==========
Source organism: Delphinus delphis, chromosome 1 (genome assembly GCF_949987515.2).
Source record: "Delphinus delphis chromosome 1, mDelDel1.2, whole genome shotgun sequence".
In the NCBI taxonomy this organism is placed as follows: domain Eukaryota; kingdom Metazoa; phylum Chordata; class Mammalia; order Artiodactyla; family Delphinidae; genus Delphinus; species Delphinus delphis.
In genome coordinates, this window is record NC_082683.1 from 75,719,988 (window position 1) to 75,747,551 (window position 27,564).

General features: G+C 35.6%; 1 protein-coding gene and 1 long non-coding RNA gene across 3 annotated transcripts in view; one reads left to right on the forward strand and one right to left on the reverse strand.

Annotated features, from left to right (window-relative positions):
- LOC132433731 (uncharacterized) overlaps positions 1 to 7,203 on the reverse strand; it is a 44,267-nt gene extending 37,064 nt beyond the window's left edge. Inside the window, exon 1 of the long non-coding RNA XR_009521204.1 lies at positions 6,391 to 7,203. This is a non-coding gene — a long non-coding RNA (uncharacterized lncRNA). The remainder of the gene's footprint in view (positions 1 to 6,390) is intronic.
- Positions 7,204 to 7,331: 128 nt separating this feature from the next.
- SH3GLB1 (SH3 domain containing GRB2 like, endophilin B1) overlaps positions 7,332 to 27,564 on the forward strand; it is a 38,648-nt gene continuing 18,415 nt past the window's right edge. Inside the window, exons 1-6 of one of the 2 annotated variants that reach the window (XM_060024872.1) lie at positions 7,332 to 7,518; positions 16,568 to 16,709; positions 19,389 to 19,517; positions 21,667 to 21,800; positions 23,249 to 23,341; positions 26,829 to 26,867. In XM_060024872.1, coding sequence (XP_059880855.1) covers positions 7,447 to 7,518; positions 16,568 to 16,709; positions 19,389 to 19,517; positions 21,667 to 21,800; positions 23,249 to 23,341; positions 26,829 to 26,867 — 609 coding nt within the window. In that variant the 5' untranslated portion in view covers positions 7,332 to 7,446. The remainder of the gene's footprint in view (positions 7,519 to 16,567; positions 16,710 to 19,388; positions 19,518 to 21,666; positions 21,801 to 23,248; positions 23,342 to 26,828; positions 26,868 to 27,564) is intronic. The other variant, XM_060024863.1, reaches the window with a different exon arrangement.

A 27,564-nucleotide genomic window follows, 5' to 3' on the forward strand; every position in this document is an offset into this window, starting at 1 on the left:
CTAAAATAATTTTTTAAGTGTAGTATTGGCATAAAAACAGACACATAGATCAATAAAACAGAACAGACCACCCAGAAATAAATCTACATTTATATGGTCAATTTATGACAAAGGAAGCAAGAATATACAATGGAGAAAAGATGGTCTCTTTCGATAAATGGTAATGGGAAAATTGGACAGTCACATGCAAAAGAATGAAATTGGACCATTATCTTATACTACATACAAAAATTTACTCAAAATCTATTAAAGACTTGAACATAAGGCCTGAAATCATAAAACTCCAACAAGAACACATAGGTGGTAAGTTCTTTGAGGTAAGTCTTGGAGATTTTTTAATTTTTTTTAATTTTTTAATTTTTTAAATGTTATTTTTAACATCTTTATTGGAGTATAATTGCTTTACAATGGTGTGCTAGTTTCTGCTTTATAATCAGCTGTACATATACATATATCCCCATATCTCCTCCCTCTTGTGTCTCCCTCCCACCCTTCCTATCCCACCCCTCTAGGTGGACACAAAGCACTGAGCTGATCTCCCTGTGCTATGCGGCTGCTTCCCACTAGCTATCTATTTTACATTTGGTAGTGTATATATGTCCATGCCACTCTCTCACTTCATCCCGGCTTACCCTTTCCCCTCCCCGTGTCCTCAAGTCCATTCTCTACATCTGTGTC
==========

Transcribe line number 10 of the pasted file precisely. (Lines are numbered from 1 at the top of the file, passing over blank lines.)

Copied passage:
A 27,564-nucleotide genomic window follows, 5' to 3' on the forward strand; every position in this document is an offset into this window, starting at 1 on the left: